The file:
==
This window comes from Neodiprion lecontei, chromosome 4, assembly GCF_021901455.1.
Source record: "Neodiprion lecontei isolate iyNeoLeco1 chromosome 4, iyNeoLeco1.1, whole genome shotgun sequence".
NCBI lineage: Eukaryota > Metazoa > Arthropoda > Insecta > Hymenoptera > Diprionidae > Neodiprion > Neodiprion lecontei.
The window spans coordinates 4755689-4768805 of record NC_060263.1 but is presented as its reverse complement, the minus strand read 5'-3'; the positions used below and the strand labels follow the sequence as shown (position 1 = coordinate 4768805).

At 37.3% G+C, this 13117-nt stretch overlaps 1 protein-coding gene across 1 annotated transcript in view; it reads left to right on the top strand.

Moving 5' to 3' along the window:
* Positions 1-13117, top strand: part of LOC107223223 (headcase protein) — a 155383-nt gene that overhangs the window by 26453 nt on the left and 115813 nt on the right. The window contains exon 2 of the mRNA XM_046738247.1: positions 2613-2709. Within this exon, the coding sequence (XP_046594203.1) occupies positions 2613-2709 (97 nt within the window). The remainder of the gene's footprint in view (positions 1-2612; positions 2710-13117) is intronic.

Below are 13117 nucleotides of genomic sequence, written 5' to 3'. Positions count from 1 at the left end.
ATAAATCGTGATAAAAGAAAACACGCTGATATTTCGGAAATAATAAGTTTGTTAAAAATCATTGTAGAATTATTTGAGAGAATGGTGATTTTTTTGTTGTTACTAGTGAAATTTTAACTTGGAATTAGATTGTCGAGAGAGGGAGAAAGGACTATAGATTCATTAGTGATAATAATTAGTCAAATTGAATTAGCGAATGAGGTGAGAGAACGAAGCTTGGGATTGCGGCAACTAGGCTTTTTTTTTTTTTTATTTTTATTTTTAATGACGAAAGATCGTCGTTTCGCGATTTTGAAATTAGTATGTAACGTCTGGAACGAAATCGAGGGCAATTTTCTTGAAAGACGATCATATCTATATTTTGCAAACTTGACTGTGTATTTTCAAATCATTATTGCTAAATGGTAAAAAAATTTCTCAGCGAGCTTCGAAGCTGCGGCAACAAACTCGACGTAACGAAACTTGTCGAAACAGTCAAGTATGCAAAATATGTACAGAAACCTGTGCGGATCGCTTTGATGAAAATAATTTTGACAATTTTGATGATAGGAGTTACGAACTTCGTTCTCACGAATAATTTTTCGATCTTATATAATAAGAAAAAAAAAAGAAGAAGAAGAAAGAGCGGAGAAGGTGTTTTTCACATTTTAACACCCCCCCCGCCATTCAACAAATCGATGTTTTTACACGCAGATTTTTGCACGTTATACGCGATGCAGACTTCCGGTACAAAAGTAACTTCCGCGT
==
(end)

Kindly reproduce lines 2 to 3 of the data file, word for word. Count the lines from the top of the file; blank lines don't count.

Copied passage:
Source record: "Neodiprion lecontei isolate iyNeoLeco1 chromosome 4, iyNeoLeco1.1, whole genome shotgun sequence".
NCBI lineage: Eukaryota > Metazoa > Arthropoda > Insecta > Hymenoptera > Diprionidae > Neodiprion > Neodiprion lecontei.